Approximately 76.7% of Christians in Israel are Arab and Christians make up 7% of Israel’s Arab population. Most of these people live in areas such as Haifa, Nazareth and Jerusalem, so for anyone coming on a biblical tour of Israel, these cities will surely be visited.

The Christian community in Israel can be broken down into four basic groups - Orthodox, Catholic (Latin and Uniate), Protestant and Non-Chalcedonian (Monophysite). Apart from the Armenian church, most of these communities use Arabic as their lingua franca and many of them may well be the earliest descendants of Christians born in the Byzantine period.

What Places Should I Visit on a Biblical Tour in Israel?

Israel is a small country, with very many sites of interest for Christians. However, if you really want to get the most out of your visit, taking an organised day tour or private tour is a good way of seeing a great deal in the shortest time.  You’ll also have the services of a professional guide, whose job it is to answer every last question you have. 

The good news is that it’s easy to take an organised tour of biblical sites in Israel, as well as specific Christian tour packages. They run regularly and in many languages and set off both from Tel Aviv and Jerusalem, so all you need to do is find one that suits you. Here are a few of the top holy sites in Israel we’d recommend, with links to specific tours you can take…

Pilgrims lighting candles in the church of the Holy Sepulchre in Jerusalem

Pilgrims lighting candles in the church of the Holy Sepulchre in Jerusalem. Photo by Peter Aschoff on Unsplash


The Biblical Sites of Jerusalem

Arguably the holiest city in the world, there is no shortage of sites to see in Jerusalem - in fact, you could spend weeks, if not months, exploring the churches and Christian sites of the Old City of Jerusalem. Divided into quarters (Muslim, Christian, Jewish and Armenian), the Christian quarter is the second-largest and most marvellous place to explore, wandering through its narrow alleyways. The Christian quarter of the Old City is most easily entered through the Jaffa Gate and is a huge draw for most visitors, with a wealth of attractions which include:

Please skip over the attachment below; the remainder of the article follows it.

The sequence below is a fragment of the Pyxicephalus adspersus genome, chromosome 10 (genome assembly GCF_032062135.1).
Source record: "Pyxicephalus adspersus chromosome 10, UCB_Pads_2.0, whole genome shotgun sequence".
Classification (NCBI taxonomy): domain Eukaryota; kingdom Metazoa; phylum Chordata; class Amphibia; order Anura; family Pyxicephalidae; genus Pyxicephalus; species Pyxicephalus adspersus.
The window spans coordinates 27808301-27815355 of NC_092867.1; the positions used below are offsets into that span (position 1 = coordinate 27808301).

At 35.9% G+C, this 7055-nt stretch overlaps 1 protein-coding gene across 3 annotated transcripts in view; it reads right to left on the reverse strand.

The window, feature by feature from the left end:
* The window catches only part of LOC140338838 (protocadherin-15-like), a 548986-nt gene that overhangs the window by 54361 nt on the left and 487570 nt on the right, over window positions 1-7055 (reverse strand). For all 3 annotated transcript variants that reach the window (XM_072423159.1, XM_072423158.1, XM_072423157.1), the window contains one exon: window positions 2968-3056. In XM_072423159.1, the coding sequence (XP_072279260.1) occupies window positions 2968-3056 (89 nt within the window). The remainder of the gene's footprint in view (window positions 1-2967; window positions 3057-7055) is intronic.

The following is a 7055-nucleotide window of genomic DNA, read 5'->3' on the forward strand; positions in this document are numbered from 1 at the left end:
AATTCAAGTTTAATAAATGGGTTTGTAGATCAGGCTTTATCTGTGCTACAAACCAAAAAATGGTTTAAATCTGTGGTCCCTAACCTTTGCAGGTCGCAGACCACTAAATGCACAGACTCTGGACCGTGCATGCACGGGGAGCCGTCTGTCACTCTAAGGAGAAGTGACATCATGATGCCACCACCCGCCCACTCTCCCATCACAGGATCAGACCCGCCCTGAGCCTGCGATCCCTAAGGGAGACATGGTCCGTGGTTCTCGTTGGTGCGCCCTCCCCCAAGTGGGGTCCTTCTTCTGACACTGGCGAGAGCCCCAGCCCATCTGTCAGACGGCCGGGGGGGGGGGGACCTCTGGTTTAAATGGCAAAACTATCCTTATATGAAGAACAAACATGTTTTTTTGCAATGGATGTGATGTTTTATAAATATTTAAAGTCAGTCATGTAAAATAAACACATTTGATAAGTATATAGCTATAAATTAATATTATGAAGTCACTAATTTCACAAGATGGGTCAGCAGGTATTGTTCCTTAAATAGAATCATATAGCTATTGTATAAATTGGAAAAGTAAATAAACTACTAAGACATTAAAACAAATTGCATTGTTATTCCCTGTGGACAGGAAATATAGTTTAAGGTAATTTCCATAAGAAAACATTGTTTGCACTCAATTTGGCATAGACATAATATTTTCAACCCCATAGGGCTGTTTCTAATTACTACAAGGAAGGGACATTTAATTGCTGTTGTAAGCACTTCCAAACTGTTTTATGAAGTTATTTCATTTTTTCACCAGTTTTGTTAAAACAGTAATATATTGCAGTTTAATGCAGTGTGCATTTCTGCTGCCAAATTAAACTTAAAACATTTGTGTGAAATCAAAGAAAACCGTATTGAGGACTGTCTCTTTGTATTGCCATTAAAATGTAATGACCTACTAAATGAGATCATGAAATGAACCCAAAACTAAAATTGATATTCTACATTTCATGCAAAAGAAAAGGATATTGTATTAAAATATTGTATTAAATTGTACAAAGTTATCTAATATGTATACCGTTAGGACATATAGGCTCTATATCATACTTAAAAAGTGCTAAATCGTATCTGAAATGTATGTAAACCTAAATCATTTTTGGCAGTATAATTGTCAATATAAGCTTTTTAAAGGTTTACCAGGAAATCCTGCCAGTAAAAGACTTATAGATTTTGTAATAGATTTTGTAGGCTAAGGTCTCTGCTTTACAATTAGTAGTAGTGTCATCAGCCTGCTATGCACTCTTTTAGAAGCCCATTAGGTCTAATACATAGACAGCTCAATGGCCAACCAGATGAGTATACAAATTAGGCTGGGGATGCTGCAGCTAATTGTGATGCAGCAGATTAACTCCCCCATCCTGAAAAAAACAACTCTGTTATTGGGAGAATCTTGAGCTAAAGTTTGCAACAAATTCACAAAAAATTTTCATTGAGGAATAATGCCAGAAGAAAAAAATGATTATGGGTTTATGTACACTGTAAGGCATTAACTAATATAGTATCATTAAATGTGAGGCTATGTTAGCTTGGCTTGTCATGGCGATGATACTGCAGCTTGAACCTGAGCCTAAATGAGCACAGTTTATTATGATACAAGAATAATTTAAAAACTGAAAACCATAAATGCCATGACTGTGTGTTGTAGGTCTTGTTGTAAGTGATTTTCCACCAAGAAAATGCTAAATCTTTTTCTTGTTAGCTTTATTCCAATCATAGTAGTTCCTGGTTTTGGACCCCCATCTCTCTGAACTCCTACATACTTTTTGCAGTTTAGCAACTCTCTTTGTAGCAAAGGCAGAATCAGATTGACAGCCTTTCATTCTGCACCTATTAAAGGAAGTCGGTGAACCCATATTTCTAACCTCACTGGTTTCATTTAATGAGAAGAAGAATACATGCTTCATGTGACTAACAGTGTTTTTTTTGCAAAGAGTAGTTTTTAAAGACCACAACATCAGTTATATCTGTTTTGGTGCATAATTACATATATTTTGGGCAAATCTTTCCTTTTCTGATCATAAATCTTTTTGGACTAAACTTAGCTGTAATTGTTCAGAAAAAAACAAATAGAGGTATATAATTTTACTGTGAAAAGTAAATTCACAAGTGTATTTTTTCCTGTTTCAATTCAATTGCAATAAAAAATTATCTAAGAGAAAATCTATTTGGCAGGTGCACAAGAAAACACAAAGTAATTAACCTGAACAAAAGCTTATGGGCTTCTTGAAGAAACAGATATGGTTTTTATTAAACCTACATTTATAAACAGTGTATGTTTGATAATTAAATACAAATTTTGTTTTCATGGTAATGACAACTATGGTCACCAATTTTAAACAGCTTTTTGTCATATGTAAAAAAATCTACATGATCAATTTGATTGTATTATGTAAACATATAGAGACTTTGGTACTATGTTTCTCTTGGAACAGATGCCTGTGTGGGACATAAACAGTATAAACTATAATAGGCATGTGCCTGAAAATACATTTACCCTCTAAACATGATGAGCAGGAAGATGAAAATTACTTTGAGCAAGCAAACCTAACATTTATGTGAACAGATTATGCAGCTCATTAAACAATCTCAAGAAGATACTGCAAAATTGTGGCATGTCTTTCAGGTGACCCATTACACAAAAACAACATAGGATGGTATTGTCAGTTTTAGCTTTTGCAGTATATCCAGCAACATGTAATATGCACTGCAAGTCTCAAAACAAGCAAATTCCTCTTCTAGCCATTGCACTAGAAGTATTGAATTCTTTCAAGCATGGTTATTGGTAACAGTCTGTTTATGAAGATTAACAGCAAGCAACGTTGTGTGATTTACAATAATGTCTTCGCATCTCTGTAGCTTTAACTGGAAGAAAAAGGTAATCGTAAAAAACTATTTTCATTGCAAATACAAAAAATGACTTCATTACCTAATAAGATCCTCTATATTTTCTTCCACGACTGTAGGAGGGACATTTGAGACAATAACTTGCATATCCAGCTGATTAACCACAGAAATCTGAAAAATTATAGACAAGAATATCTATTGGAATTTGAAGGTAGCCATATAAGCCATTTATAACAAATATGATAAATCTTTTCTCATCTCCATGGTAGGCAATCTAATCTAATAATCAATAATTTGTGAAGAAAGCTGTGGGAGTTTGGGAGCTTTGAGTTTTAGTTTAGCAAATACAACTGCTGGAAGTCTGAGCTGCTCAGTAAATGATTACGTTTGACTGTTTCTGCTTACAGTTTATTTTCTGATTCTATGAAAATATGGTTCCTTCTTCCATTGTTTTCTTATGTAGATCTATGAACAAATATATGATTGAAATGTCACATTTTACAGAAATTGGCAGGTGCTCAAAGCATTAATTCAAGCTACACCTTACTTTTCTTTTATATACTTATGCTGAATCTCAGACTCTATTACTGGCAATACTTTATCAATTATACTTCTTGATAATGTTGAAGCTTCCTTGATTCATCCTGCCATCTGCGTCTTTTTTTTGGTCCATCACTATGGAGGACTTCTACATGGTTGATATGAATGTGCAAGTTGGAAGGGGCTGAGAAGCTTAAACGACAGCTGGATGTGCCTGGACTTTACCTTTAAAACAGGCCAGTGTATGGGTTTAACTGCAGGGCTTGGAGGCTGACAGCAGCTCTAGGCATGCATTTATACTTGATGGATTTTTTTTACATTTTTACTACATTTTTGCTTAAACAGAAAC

The Church of the Holy Sepulchre - the most sacred site in the world for Christians, it is filled with magnificent artwork, shrines and altars and can hold up to 8,000 people. The original structure was built by the mother of Constantine the Great, on what she considered to be the hill of Golgotha and the tomb in which he was subsequently placed.

Inside, pilgrims can walk up a small staircase to the Place of the Crucifixion, and also see the Stone of the Unction, where tradition holds that Jesus’ body was prepared for burial here. All year round, pilgrims flock here, and in the week between Palm Sunday and Easter Sunday the Christian quarter of the Old City takes on a more serious (and subsequently joyful) tone.


Jerusalem Biblical garden, Israel. Photo credit: © Dmitry Mishin


Fun fact: as you explore the church, pay attention to its stone walls, in which you will see inscribed thousands of tiny crosses. These were made by the Crusaders, who took shelter here after making their holy pilgrimage from Europe.

Via Dolorosa - in Latin meaning ‘the Path of Sorrow’ in Latin is the traditional path Jesus took en route to his crucifixion, stopping at points along the way which are now known as ‘Stations of the Cross.’ Established in the 18th century, it runs through the Old City, beginning close to the Lions' Gate and ending at the Church of the Holy Sepulchre. It is a place of contemplation and prayer, and comes alive particularly on Good Friday, at the annual procession.